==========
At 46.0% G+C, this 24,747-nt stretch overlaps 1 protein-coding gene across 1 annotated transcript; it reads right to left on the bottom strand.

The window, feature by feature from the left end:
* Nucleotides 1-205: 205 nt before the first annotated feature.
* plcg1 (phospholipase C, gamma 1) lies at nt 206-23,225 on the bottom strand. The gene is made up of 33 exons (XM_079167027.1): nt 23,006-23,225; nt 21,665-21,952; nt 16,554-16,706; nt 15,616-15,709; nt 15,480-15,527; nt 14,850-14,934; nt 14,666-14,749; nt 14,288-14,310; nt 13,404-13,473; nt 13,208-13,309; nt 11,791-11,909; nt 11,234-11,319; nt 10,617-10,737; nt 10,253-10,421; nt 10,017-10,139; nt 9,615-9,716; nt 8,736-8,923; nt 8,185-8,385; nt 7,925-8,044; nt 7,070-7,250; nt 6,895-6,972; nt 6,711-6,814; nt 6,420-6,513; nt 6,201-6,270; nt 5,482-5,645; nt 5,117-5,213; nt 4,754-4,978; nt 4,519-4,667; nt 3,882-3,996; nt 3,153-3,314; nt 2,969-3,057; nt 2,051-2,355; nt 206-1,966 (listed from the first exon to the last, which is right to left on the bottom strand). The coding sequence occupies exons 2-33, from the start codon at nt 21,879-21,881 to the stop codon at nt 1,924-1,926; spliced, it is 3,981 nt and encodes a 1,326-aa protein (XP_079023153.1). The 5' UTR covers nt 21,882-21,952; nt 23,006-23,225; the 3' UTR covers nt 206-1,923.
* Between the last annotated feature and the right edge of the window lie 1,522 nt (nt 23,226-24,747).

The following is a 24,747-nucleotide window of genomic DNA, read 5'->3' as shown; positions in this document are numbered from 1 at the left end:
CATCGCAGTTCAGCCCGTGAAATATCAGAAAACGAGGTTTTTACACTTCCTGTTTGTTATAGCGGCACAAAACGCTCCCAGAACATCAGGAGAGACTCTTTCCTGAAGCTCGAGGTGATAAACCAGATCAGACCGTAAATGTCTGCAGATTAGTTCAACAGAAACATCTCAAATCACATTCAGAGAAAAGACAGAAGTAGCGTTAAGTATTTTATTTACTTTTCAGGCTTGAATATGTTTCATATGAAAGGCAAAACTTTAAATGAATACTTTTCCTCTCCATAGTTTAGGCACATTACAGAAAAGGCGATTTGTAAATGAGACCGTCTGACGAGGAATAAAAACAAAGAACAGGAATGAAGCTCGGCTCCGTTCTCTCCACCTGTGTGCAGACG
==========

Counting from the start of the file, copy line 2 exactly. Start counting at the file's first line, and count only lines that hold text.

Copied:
The window, feature by feature from the left end: